Mentoring, to me, means having a positive impact on the life and career of another. I entered the HR field thanks to two of my professors. When I entered college, my declared major was math and computer science. After class one day, one of my math professors commented that I was more “socially oriented” than most of his other students and inquired whether my major was the best match for my personality.
Shortly thereafter, I was enrolled in a labor economics course, and caught the professor’s interest by being the only one in class to correctly interpret a particular exam question. Both professors took the time to ask me questions, and our conversations changed the course of my studies, laying the foundation for a career that I love.
At IBM, I was privileged to work early on with a manager who saw potential in me. He granted me opportunities and authority incommensurate with my age and experience because he was confident I could do the job. As my career progressed, I benefited from the guidance of many other mentors. I once received invaluable advice from another boss on how to negotiate a promotion rather than leave the company. She was also the first to encourage me to share my experience in career development and work-life balance, something I happily continue to do with current and past colleagues.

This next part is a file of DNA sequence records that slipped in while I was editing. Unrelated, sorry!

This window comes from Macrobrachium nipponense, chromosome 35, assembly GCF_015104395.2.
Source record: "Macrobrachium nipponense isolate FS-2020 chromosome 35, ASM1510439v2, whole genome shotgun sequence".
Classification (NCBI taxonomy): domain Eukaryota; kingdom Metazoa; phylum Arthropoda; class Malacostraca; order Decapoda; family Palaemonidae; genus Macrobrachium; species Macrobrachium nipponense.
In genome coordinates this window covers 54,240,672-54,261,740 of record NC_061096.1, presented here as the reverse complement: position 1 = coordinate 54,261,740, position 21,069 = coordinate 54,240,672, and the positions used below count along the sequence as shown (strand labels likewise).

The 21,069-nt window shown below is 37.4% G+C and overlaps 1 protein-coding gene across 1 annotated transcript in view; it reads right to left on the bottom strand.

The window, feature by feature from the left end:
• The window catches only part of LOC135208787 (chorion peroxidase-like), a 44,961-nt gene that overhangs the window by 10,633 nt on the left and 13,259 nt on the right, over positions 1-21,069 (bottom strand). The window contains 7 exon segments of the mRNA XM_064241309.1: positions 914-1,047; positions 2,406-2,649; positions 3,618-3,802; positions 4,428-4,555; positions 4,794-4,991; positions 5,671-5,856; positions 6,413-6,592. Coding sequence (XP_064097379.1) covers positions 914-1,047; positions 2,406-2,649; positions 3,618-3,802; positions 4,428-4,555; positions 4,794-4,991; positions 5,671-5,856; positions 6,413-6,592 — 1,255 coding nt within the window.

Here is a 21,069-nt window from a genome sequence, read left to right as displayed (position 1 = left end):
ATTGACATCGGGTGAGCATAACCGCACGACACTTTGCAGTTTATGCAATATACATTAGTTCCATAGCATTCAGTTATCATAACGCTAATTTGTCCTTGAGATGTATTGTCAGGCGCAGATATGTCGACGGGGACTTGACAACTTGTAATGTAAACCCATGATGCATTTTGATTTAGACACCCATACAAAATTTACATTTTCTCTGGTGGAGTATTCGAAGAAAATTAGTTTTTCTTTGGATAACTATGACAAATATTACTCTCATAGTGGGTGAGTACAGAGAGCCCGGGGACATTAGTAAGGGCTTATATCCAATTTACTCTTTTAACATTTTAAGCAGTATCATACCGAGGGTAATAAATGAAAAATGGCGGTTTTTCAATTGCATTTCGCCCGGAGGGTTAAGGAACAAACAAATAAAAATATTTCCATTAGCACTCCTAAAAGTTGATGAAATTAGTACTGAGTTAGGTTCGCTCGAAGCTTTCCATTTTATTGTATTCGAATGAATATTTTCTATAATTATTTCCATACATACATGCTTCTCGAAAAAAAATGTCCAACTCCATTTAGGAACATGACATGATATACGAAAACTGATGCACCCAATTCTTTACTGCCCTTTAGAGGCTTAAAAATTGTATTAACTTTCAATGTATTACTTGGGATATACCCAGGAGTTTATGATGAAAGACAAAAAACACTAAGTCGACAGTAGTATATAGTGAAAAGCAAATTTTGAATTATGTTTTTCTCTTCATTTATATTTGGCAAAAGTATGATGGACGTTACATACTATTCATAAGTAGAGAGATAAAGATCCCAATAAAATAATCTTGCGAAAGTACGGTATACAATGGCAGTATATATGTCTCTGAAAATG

I eventually left IBM to join The Pantry, where the stage was smaller but my role was much broader. I interacted regularly with the board of directors, making for a very different dynamic than at my previous job. Today, I am part of a terrific team at Domtar, working for a president and CEO who is committed to people and developing a nurturing culture for our talent. Although I travel a lot for my job, my employer is sensitive to my need for balance between my professional and family lives, and tries to accommodate me as a mother and wife.
This is an important issue for today’s career women, and my advice to them is to remember that both are important. If you are content in your job, that will be reflected at the end of the day with your loved ones. You don’t have to choose one or the other. The key is to be happy in both facets of your life, and the balance will follow.